Charles A. Mahan
Charles Mahan received his bachelor’s and master’s degrees in agriculture from UK in 1907 and 1908. He was hired as the first full-time county agent in agriculture in 1912 in Henderson County, even though Congress’ Smith-Lever Act didn’t establish the Cooperative Extension Service until 1914. His annual salary of $1,400 was split between the county and the U.S. Department of Agriculture’s Office of Farm Management. During his first year, he did his work by horse and buggy. After that, local leaders bought him a red motorcycle so he could visit farmers.
Mahan left the state for a brief period for extension jobs in Indiana and Ohio. When he returned in 1920, he became the state leader for agriculture agents for Kentucky Cooperative Extension. In a speech he wrote after returning to Kentucky, Mahan said one of the biggest functions of his job was to “develop sane, safe, local leaders who can be trusted to think things through, see both sides of the question, give wise council and leadership to their fellow men.” To that extent, he helped determine that extension agents’ function should be primarily education, offering unbiased, research-based information to their clients. This continues to be the philosophy of Cooperative Extension today.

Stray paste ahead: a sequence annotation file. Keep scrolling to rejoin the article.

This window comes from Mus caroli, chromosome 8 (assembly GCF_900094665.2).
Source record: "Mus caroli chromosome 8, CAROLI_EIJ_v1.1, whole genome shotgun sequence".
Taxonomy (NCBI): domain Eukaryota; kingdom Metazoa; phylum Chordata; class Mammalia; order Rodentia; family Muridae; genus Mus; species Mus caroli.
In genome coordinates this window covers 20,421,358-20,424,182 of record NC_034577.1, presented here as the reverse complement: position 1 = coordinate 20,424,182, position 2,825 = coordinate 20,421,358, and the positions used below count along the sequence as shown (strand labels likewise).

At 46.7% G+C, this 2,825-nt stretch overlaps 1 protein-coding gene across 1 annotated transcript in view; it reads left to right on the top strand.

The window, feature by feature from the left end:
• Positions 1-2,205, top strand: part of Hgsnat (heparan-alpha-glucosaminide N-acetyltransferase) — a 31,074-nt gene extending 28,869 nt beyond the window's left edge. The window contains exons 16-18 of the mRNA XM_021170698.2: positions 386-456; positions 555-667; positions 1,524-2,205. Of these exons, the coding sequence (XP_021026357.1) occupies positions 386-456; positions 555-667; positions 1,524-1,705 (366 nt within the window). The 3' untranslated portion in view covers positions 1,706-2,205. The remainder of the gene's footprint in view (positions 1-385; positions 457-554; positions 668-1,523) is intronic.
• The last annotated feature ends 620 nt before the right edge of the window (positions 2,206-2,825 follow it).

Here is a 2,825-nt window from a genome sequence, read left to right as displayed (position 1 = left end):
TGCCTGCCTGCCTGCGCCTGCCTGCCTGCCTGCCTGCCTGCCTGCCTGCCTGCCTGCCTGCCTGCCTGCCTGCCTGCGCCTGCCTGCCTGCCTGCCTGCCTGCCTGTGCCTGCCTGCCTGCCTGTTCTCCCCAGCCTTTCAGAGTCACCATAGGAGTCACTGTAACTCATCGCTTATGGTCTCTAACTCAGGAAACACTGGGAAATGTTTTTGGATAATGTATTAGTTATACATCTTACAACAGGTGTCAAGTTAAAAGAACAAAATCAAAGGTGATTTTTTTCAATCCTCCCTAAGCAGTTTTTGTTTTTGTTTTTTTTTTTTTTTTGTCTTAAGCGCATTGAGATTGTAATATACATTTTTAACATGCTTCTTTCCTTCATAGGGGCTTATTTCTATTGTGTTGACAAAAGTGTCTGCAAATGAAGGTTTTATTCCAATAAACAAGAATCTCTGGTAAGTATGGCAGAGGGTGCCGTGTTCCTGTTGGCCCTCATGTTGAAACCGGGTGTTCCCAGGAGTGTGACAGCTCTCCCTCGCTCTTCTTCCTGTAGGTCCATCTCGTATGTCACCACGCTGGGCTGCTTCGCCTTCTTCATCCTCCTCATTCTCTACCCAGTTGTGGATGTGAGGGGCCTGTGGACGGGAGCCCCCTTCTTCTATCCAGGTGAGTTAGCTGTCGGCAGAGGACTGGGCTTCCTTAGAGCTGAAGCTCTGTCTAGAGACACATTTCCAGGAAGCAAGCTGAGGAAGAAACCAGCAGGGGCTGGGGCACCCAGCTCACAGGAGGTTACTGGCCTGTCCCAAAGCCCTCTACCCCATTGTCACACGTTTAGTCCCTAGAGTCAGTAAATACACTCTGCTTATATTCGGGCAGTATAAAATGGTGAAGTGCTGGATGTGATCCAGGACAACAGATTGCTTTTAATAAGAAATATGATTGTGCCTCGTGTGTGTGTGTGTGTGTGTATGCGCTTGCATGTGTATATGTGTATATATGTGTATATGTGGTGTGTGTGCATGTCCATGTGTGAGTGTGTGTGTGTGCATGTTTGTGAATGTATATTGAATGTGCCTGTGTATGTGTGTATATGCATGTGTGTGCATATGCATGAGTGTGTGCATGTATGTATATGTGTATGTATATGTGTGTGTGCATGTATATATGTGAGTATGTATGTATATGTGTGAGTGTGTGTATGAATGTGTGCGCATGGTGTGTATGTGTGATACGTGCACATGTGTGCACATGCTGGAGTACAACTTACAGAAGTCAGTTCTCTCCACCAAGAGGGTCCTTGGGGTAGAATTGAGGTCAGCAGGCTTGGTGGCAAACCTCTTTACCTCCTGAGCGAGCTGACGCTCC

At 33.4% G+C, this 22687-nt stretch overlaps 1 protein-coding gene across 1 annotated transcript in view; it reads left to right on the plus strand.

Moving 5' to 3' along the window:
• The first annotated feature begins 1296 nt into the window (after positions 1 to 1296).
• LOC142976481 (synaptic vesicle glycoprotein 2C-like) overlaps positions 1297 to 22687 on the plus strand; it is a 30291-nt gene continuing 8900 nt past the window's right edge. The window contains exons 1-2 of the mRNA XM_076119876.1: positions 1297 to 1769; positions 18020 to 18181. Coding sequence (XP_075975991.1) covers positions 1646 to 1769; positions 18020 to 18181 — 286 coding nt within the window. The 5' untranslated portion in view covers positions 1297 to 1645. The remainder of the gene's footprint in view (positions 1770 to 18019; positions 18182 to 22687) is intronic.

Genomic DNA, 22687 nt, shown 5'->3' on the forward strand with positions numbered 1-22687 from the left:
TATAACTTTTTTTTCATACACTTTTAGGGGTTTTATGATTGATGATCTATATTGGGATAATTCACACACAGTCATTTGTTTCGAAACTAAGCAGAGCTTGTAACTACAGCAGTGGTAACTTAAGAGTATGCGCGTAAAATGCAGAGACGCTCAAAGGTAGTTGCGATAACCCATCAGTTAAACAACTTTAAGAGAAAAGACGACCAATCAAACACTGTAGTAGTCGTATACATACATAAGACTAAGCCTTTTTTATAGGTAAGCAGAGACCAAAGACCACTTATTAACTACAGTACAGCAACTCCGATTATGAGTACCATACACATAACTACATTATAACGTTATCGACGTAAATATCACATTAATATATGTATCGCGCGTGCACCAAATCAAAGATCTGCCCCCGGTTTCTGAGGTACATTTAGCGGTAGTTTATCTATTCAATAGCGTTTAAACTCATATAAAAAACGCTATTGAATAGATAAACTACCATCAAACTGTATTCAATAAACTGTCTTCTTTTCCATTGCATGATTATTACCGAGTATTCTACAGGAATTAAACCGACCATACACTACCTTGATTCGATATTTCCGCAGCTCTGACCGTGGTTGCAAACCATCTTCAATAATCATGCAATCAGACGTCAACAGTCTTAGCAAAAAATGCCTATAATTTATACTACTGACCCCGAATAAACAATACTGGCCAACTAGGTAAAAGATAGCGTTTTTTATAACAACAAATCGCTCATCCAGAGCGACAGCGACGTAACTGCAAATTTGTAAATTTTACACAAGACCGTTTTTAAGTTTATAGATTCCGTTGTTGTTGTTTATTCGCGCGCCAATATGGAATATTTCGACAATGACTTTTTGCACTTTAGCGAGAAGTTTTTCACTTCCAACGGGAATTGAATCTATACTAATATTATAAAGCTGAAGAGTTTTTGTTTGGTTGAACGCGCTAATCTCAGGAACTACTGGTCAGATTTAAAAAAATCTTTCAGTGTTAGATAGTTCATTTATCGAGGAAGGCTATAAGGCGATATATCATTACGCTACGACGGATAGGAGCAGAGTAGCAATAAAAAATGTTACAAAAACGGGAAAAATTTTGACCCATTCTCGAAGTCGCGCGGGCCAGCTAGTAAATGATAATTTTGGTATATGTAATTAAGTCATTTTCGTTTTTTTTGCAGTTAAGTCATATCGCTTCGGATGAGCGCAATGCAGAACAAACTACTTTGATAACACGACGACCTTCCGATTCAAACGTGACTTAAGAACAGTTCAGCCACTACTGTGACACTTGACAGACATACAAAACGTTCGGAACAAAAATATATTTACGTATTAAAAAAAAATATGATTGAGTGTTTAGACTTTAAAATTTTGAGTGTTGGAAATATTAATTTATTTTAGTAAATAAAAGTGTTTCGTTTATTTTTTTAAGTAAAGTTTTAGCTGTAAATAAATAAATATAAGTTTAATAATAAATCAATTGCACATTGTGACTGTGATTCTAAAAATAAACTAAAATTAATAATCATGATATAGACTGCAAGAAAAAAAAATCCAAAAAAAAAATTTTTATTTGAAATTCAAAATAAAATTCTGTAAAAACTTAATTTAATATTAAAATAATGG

One of his many accomplishments was handling the relationship between county agents and the organization of county farm bureaus. County farm bureaus were originally organized as advisory and supporting groups for county extension workers. When farm bureaus modified and broadened their purposes, the role between them and extension also modified, and Mahan worked to ensure that the relationship remained a cordial one. The relationship between the two “is potent, and Farm Bureau is a valuable ally.”
Under his guidance, policies were developed which furnished the foundation upon which the extension service in Kentucky is built. Mahan also oversaw the development of a plan, fully adopted in 1923, for assuring an extension program directed toward the needs and desires of the people of each county.
In 1940, Mahan helped set up a widespread organization of neighborhood leaders to assist in disseminating nontechnical information having to do with defense.
In 1947, he helped to formulate a plan to set up a unified extension program in each county. He recommended a plan for an overall county extension advisory committee in each county, a plan that is still in place today.
He retired in 1958, after 41 years of service. During his tenure, he saw extension grow from its beginning of one agent to having agents in all 120 counties. He played a vital role in making the county extension program of Kentucky what it is today and thus contributing to the betterment of the lives of Kentuckians.